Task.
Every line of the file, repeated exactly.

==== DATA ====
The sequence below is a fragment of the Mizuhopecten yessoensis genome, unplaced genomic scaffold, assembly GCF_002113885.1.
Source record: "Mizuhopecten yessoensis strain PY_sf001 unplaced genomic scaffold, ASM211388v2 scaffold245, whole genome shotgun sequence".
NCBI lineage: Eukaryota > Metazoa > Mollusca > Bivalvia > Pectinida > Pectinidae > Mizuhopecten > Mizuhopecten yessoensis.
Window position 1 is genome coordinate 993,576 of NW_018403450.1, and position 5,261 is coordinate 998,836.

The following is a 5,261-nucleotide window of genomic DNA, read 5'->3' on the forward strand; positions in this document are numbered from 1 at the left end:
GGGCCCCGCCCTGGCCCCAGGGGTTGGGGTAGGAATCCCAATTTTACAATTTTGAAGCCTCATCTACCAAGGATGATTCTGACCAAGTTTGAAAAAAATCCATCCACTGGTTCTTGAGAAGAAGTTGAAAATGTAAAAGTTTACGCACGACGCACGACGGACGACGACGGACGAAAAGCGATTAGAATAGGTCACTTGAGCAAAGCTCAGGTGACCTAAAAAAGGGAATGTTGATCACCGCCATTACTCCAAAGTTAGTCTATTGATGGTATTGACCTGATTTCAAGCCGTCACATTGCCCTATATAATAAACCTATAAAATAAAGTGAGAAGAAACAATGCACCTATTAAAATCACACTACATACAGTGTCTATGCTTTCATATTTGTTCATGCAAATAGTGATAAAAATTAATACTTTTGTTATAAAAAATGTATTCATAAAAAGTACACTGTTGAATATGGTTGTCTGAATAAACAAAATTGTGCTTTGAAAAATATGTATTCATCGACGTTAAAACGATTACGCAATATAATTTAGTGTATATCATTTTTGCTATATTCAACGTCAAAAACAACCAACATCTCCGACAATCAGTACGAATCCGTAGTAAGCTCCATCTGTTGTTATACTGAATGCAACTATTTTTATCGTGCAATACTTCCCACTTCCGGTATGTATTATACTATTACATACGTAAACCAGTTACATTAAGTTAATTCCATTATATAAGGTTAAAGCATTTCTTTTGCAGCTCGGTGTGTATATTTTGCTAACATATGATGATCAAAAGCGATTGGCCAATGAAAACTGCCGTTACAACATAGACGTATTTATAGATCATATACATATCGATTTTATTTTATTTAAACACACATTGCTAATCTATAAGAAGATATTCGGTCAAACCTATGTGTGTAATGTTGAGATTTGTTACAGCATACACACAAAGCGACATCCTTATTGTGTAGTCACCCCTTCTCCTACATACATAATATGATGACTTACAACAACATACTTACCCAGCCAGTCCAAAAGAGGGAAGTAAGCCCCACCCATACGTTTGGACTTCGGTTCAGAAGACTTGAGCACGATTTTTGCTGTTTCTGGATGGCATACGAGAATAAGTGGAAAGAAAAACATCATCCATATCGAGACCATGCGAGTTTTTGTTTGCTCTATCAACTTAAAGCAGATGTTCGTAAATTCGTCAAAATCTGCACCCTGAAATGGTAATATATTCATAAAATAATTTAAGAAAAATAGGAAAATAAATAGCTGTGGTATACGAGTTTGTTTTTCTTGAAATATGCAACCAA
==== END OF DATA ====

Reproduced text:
The sequence below is a fragment of the Mizuhopecten yessoensis genome, unplaced genomic scaffold, assembly GCF_002113885.1.
Source record: "Mizuhopecten yessoensis strain PY_sf001 unplaced genomic scaffold, ASM211388v2 scaffold245, whole genome shotgun sequence".
NCBI lineage: Eukaryota > Metazoa > Mollusca > Bivalvia > Pectinida > Pectinidae > Mizuhopecten > Mizuhopecten yessoensis.
Window position 1 is genome coordinate 993,576 of NW_018403450.1, and position 5,261 is coordinate 998,836.

The following is a 5,261-nucleotide window of genomic DNA, read 5'->3' on the forward strand; positions in this document are numbered from 1 at the left end:
GGGCCCCGCCCTGGCCCCAGGGGTTGGGGTAGGAATCCCAATTTTACAATTTTGAAGCCTCATCTACCAAGGATGATTCTGACCAAGTTTGAAAAAAATCCATCCACTGGTTCTTGAGAAGAAGTTGAAAATGTAAAAGTTTACGCACGACGCACGACGGACGACGACGGACGAAAAGCGATTAGAATAGGTCACTTGAGCAAAGCTCAGGTGACCTAAAAAAGGGAATGTTGATCACCGCCATTACTCCAAAGTTAGTCTATTGATGGTATTGACCTGATTTCAAGCCGTCACATTGCCCTATATAATAAACCTATAAAATAAAGTGAGAAGAAACAATGCACCTATTAAAATCACACTACATACAGTGTCTATGCTTTCATATTTGTTCATGCAAATAGTGATAAAAATTAATACTTTTGTTATAAAAAATGTATTCATAAAAAGTACACTGTTGAATATGGTTGTCTGAATAAACAAAATTGTGCTTTGAAAAATATGTATTCATCGACGTTAAAACGATTACGCAATATAATTTAGTGTATATCATTTTTGCTATATTCAACGTCAAAAACAACCAACATCTCCGACAATCAGTACGAATCCGTAGTAAGCTCCATCTGTTGTTATACTGAATGCAACTATTTTTATCGTGCAATACTTCCCACTTCCGGTATGTATTATACTATTACATACGTAAACCAGTTACATTAAGTTAATTCCATTATATAAGGTTAAAGCATTTCTTTTGCAGCTCGGTGTGTATATTTTGCTAACATATGATGATCAAAAGCGATTGGCCAATGAAAACTGCCGTTACAACATAGACGTATTTATAGATCATATACATATCGATTTTATTTTATTTAAACACACATTGCTAATCTATAAGAAGATATTCGGTCAAACCTATGTGTGTAATGTTGAGATTTGTTACAGCATACACACAAAGCGACATCCTTATTGTGTAGTCACCCCTTCTCCTACATACATAATATGATGACTTACAACAACATACTTACCCAGCCAGTCCAAAAGAGGGAAGTAAGCCCCACCCATACGTTTGGACTTCGGTTCAGAAGACTTGAGCACGATTTTTGCTGTTTCTGGATGGCATACGAGAATAAGTGGAAAGAAAAACATCATCCATATCGAGACCATGCGAGTTTTTGTTTGCTCTATCAACTTAAAGCAGATGTTCGTAAATTCGTCAAAATCTGCACCCTGAAATGGTAATATATTCATAAAATAATTTAAGAAAAATAGGAAAATAAATAGCTGTGGTATACGAGTTTGTTTTTCTTGAAATATGCAACCAA